The bold is mine.

22 NYCRR 202.27 requires CPLR R. 5015 analysis.

22 NYCRR 202.27 Defaults

At any
scheduled call of a calendar or at any conference, if all parties do
not appear and proceed or announce their readiness to proceed
immediately or subject to the engagement of counsel, the judge may note
the default on the record and enter an order as follows:

(b) If the defendant appears but the plaintiff does
not, the judge may dismiss the action and may order a severance of
counterclaims or cross-claims.

Brown v Vanchieri, 2009 NY Slip Op 05942 (App. Div., 2nd, 2009)

Where, as here, an action on the trial calendar is dismissed pursuant
to 22 NYCRR 202.27(b), the dismissal of the action may be vacated, and
the action restored to the trial calendar, only if the plaintiff can
demonstrate both a reasonable excuse for the default and a meritorious
cause of action (see CPLR 5015[a][1]
; Santiago v Santana, 54 AD3d 929, 930; Cazeau v Paul, 2 AD3d 477).
Under all of the circumstances, including the plaintiff's failure to
provide a reasonable excuse for his lengthy delay in moving for that
relief, the Supreme Court providently exercised its discretion in
denying the plaintiff's motion (see Seven Acre Wood St. Assoc. v Wood, 286 AD2d 432; Piacentini v Mineola Union Free School Dist., 267 AD2d 290, 291; cf. Matter of Putnam County Natl. Bank v JP Morgan Chase Bank, N.A., 57 AD3d 677, 678; Malik v Noe, 54 AD3d 733, 734).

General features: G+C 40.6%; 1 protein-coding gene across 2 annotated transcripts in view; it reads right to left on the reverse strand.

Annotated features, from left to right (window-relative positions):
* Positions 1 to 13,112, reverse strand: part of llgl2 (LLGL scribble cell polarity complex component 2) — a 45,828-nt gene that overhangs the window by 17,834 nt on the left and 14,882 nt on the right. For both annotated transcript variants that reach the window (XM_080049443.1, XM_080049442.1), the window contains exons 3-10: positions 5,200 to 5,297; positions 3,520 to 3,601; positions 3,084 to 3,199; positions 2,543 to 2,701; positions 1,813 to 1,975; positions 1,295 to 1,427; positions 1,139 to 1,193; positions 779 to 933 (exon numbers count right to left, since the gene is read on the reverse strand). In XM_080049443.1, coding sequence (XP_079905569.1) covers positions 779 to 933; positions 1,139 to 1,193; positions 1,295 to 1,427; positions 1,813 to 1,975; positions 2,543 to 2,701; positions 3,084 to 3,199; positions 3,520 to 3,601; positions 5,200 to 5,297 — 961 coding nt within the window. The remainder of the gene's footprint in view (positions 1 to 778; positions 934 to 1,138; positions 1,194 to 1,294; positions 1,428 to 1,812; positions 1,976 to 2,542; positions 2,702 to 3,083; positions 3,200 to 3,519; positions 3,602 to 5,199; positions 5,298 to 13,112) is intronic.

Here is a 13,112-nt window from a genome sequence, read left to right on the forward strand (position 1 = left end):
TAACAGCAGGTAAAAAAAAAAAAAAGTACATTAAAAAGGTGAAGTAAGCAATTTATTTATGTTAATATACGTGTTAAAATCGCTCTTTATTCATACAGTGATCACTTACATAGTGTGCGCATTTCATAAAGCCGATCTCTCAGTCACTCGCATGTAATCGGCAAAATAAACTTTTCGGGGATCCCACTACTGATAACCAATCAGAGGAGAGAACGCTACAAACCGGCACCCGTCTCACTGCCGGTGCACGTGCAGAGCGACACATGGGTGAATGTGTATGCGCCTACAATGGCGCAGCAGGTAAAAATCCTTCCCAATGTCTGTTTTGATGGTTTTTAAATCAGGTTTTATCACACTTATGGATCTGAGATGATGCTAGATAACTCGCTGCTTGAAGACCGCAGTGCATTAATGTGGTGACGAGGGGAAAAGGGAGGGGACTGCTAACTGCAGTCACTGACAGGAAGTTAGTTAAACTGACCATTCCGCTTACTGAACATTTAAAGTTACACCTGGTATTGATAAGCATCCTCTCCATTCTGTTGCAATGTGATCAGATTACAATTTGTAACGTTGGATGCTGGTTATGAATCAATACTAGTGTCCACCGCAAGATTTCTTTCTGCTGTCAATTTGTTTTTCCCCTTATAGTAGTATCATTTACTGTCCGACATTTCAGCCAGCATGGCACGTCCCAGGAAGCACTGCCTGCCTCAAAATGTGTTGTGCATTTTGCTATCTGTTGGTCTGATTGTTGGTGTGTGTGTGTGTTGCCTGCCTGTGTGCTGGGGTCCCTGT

The bold is mine.


22 NYCRR 202.27; Adjournments

22 NYCRR 202.27 Defaults

At any
scheduled call of a calendar or at any conference, if all parties do
not appear and proceed or announce their readiness to proceed
immediately or subject to the engagement of counsel, the judge may note
the default on the record and enter an order as follows:

(a) If the plaintiff appears but the defendant does not, the judge may grant judgment by default or order an inquest.

(b) If the defendant appears but the plaintiff does
not, the judge may dismiss the action and may order a severance of
counterclaims or cross-claims.

(c) If no party appears, the judge may make such order as appears just.

Vorontsova v Priolo, 2009 NY Slip Op 03053 (App. Div., 1st, 2009)

Order, Supreme Court, New York County (Sheila Abdus-Salaam, J.),
entered February 13, 2008, which, in an action for medical malpractice,
denied plaintiff's motion to vacate the court's dismissal of the action
due to plaintiff's failure to proceed to trial, unanimously reversed,
on the law and the facts, without costs, the motion granted, and the
action restored to the trial calendar.

The court improvidently exercised its discretion in sua sponte
dismissing the action for failure to proceed to trial rather than
marking it off the trial calendar. The record shows that defendants had
not moved for dismissal of the action, that this was the first time
plaintiff had sought an adjournment, which the parties had agreed to
due to the unavailability of plaintiff's expert, and that both parties
appeared at the calendar call although plaintiff's counsel had to
temporarily leave to tend to another matter (see 22 NYCRR 202.27
; Danne v Otis El. Corp., 31 AD3d 599 [2006]; Rodriguez v Pisa Caterers,
146 AD2d 686 [1989]). Furthermore, in seeking restoration, plaintiff
sufficiently demonstrated both a reasonable excuse and a meritorious
cause of action (CPLR 5015[a]).

The bold is mine